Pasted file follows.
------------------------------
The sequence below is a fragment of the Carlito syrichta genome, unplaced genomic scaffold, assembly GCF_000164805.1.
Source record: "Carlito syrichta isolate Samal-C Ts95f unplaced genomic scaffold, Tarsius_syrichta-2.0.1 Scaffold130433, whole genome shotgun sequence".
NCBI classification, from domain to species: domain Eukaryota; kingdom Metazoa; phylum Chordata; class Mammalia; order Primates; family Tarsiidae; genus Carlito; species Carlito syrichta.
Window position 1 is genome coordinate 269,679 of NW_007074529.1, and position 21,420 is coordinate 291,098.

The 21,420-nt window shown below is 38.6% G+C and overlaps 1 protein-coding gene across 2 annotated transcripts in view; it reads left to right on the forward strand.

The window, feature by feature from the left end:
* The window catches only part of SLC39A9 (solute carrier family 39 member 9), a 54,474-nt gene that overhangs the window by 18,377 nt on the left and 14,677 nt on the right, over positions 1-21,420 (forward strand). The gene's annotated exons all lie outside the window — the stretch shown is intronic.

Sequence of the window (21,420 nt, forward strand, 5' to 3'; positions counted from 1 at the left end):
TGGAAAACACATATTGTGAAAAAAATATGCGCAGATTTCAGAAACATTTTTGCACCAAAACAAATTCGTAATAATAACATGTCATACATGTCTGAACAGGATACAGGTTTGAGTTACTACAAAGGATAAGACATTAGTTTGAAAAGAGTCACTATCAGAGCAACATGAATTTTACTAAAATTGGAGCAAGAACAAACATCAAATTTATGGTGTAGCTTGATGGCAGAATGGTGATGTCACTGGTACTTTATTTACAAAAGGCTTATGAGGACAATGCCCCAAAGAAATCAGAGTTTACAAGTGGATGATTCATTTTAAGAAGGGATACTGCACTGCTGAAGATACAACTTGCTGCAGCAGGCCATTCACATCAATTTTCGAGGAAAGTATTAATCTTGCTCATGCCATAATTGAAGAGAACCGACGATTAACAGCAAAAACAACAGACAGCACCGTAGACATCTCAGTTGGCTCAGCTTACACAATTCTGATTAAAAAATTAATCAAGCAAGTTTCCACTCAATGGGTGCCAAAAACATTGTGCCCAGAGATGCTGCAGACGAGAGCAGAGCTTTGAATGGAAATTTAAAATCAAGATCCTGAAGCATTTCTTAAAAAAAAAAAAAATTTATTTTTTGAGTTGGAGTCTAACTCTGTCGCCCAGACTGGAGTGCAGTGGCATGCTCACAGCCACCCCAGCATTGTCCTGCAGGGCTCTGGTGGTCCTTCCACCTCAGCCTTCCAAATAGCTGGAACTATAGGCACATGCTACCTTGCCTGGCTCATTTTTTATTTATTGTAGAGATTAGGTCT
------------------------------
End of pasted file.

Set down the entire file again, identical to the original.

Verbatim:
The sequence below is a fragment of the Carlito syrichta genome, unplaced genomic scaffold, assembly GCF_000164805.1.
Source record: "Carlito syrichta isolate Samal-C Ts95f unplaced genomic scaffold, Tarsius_syrichta-2.0.1 Scaffold130433, whole genome shotgun sequence".
NCBI classification, from domain to species: domain Eukaryota; kingdom Metazoa; phylum Chordata; class Mammalia; order Primates; family Tarsiidae; genus Carlito; species Carlito syrichta.
Window position 1 is genome coordinate 269,679 of NW_007074529.1, and position 21,420 is coordinate 291,098.

The 21,420-nt window shown below is 38.6% G+C and overlaps 1 protein-coding gene across 2 annotated transcripts in view; it reads left to right on the forward strand.

The window, feature by feature from the left end:
* The window catches only part of SLC39A9 (solute carrier family 39 member 9), a 54,474-nt gene that overhangs the window by 18,377 nt on the left and 14,677 nt on the right, over positions 1-21,420 (forward strand). The gene's annotated exons all lie outside the window — the stretch shown is intronic.

Sequence of the window (21,420 nt, forward strand, 5' to 3'; positions counted from 1 at the left end):
TGGAAAACACATATTGTGAAAAAAATATGCGCAGATTTCAGAAACATTTTTGCACCAAAACAAATTCGTAATAATAACATGTCATACATGTCTGAACAGGATACAGGTTTGAGTTACTACAAAGGATAAGACATTAGTTTGAAAAGAGTCACTATCAGAGCAACATGAATTTTACTAAAATTGGAGCAAGAACAAACATCAAATTTATGGTGTAGCTTGATGGCAGAATGGTGATGTCACTGGTACTTTATTTACAAAAGGCTTATGAGGACAATGCCCCAAAGAAATCAGAGTTTACAAGTGGATGATTCATTTTAAGAAGGGATACTGCACTGCTGAAGATACAACTTGCTGCAGCAGGCCATTCACATCAATTTTCGAGGAAAGTATTAATCTTGCTCATGCCATAATTGAAGAGAACCGACGATTAACAGCAAAAACAACAGACAGCACCGTAGACATCTCAGTTGGCTCAGCTTACACAATTCTGATTAAAAAATTAATCAAGCAAGTTTCCACTCAATGGGTGCCAAAAACATTGTGCCCAGAGATGCTGCAGACGAGAGCAGAGCTTTGAATGGAAATTTAAAATCAAGATCCTGAAGCATTTCTTAAAAAAAAAAAAAATTTATTTTTTGAGTTGGAGTCTAACTCTGTCGCCCAGACTGGAGTGCAGTGGCATGCTCACAGCCACCCCAGCATTGTCCTGCAGGGCTCTGGTGGTCCTTCCACCTCAGCCTTCCAAATAGCTGGAACTATAGGCACATGCTACCTTGCCTGGCTCATTTTTTATTTATTGTAGAGATTAGGTCT